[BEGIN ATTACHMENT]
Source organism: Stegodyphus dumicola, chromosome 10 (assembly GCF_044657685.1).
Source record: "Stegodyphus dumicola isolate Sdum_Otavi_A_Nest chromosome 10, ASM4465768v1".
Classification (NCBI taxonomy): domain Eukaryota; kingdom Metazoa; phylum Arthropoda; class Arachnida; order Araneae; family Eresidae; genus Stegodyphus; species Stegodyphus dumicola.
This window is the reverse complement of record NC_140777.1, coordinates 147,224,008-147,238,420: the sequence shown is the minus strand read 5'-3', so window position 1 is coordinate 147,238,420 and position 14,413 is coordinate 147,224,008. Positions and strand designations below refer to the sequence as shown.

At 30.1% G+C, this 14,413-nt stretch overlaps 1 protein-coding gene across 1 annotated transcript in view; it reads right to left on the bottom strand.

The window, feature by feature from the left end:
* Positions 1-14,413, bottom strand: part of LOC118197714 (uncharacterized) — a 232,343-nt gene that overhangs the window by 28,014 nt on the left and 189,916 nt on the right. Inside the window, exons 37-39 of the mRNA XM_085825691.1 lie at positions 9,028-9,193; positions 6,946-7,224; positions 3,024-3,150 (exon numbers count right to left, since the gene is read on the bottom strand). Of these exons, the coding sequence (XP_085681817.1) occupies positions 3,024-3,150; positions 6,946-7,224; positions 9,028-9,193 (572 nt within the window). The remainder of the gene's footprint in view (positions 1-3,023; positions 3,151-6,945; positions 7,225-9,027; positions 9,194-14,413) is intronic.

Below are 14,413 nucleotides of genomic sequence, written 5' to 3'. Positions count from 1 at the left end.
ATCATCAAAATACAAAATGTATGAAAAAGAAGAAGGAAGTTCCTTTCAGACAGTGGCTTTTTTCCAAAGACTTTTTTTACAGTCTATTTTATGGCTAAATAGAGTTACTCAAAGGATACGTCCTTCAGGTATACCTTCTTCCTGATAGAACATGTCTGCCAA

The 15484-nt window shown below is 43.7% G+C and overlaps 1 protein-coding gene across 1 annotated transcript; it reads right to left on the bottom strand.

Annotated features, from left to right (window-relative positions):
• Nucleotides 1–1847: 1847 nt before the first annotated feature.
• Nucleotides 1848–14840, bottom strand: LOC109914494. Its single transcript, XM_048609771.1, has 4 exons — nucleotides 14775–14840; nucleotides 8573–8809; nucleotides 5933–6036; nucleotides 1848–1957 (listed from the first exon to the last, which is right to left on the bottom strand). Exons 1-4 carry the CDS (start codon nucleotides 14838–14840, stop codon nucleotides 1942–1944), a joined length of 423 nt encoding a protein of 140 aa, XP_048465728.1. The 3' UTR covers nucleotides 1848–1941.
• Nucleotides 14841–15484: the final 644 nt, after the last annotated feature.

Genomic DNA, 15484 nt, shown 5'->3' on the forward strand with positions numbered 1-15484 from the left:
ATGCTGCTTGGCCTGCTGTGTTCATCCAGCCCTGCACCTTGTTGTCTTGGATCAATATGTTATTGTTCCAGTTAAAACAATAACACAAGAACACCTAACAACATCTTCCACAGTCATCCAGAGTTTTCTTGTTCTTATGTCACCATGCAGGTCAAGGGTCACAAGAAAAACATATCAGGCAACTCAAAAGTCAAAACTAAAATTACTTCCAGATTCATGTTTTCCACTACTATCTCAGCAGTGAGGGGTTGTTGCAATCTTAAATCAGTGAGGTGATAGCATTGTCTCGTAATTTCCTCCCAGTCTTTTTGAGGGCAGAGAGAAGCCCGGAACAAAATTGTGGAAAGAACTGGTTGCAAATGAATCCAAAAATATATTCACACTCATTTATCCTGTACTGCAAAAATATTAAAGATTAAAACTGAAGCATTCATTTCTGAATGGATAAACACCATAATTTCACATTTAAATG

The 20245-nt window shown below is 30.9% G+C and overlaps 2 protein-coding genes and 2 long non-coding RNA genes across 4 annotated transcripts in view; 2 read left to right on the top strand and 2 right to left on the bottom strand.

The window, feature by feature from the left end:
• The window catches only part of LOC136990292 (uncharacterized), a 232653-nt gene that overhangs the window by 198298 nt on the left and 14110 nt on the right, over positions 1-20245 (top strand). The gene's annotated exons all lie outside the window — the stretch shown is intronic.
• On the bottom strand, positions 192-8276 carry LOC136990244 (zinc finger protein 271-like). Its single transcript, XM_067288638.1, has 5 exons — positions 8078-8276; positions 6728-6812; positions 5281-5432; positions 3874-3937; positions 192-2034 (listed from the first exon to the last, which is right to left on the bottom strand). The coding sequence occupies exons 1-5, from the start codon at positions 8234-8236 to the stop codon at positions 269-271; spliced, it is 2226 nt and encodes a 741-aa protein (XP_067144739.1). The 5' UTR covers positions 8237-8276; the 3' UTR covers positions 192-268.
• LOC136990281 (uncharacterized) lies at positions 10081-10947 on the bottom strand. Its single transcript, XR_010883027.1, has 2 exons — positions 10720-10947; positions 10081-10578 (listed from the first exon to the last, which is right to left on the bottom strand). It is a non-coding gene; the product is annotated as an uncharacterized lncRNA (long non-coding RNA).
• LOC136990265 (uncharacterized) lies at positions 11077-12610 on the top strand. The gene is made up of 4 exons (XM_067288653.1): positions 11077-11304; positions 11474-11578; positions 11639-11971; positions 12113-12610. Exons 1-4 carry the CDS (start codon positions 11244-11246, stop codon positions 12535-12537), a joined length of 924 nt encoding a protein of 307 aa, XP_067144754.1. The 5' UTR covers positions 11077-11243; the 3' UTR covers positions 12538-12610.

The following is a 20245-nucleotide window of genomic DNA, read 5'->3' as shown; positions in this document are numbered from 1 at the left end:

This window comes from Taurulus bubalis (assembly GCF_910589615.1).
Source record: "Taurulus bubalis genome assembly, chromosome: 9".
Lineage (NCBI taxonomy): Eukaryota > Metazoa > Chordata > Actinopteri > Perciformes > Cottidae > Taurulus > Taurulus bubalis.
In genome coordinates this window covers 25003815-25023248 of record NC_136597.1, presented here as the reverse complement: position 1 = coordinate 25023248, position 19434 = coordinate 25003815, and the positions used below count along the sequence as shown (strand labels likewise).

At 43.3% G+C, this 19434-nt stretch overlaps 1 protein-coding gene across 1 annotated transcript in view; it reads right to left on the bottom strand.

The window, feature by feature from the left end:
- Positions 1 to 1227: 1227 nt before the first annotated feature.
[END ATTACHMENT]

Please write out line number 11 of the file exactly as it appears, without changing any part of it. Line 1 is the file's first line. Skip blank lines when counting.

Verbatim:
Annotated features, from left to right (window-relative positions):